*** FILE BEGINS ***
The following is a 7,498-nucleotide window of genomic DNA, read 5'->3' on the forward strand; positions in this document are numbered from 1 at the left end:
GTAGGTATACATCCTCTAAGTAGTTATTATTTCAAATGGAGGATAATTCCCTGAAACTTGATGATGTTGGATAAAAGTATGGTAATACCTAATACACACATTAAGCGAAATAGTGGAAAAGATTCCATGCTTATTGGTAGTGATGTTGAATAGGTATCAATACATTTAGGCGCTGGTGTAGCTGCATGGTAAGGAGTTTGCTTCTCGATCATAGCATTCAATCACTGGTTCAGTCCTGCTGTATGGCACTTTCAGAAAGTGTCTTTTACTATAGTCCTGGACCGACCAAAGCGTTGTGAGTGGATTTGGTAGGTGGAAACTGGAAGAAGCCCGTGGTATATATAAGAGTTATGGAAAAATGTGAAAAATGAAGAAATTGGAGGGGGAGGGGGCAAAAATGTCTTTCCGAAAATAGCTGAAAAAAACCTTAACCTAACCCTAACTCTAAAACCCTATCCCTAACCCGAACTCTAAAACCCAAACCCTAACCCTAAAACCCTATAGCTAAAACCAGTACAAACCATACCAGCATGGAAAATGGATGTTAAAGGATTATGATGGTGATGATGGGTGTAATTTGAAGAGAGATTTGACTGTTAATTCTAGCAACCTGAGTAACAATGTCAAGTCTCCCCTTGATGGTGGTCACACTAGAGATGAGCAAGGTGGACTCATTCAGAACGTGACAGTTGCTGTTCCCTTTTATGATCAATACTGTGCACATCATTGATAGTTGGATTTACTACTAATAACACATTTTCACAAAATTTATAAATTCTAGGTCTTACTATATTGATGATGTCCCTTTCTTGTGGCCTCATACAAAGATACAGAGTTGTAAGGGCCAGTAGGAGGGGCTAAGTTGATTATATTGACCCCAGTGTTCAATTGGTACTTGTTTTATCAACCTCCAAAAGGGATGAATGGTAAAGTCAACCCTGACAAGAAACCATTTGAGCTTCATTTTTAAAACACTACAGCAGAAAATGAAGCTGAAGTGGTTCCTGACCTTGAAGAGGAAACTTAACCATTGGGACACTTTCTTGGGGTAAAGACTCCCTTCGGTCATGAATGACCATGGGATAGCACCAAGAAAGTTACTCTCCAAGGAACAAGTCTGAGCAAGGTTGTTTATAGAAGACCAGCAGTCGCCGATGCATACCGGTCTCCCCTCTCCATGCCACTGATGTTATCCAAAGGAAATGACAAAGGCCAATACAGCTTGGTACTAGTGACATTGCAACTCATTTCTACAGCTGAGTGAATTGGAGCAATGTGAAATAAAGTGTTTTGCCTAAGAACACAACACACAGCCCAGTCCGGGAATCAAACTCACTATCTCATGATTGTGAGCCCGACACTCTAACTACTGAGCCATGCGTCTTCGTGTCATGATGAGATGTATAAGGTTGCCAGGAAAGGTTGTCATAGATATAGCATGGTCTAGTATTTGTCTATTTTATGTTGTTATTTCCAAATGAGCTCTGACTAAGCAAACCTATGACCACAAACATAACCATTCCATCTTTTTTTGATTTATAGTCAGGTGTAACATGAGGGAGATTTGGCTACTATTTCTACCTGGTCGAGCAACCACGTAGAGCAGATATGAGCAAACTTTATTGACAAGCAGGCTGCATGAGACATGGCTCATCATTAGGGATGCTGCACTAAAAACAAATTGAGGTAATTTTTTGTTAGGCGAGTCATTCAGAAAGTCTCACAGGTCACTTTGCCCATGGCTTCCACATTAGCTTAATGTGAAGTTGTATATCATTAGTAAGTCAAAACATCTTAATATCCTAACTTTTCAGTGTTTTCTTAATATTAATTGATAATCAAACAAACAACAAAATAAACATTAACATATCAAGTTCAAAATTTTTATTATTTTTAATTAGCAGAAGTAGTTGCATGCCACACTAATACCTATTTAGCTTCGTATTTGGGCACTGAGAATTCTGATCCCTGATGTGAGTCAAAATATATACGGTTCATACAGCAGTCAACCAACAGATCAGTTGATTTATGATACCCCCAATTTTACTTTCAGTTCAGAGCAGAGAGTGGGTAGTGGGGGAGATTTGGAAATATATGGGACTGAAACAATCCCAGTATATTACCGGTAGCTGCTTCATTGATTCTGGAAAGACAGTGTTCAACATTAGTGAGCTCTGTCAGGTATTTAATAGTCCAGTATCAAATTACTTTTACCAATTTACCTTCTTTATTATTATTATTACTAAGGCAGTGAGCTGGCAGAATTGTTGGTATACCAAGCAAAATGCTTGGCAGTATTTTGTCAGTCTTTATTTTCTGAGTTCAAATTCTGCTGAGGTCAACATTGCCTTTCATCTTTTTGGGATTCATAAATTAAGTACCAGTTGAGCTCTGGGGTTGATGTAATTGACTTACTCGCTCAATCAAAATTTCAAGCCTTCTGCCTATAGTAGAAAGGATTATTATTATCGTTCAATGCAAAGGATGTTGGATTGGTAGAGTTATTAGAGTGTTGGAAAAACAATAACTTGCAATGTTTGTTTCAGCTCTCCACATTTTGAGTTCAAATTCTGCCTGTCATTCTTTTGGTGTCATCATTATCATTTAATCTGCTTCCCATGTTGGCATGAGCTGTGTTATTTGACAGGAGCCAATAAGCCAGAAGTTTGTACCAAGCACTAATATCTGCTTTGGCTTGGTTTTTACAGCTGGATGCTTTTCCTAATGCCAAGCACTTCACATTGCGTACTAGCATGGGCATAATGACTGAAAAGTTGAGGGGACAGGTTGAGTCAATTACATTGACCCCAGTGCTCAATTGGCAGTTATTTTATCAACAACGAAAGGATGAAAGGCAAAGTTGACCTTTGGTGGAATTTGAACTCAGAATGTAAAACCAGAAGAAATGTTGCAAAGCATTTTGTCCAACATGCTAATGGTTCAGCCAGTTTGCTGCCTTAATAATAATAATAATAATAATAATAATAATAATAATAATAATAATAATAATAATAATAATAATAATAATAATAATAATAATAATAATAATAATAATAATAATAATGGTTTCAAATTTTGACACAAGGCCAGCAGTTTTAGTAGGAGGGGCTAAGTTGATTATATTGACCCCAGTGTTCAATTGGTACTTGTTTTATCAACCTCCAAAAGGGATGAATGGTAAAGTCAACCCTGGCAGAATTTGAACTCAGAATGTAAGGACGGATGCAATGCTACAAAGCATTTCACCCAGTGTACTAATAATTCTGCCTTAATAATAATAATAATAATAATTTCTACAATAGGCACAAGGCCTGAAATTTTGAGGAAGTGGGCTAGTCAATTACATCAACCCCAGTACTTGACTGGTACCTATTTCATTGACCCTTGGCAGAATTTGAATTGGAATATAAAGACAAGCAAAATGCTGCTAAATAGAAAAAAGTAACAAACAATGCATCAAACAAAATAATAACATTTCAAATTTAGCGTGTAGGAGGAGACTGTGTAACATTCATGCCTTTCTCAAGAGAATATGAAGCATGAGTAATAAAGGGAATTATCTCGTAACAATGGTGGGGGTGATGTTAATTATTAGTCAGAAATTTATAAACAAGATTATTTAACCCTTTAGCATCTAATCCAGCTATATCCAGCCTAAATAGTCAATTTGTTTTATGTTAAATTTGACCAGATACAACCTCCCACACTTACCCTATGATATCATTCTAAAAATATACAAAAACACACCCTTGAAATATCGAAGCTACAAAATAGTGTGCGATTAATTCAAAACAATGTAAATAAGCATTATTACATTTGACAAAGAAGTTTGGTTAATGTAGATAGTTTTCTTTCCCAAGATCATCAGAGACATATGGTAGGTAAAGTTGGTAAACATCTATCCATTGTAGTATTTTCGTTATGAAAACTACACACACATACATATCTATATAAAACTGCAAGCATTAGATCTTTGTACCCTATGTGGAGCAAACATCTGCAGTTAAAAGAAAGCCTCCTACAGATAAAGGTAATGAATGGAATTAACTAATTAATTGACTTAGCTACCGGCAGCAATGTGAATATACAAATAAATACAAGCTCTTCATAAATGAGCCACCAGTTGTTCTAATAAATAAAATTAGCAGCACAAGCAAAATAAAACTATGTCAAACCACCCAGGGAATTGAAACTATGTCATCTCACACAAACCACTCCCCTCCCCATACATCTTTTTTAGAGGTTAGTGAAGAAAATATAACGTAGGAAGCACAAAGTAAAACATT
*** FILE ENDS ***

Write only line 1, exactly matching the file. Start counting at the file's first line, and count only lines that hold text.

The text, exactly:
The following is a 7,498-nucleotide window of genomic DNA, read 5'->3' on the forward strand; positions in this document are numbered from 1 at the left end: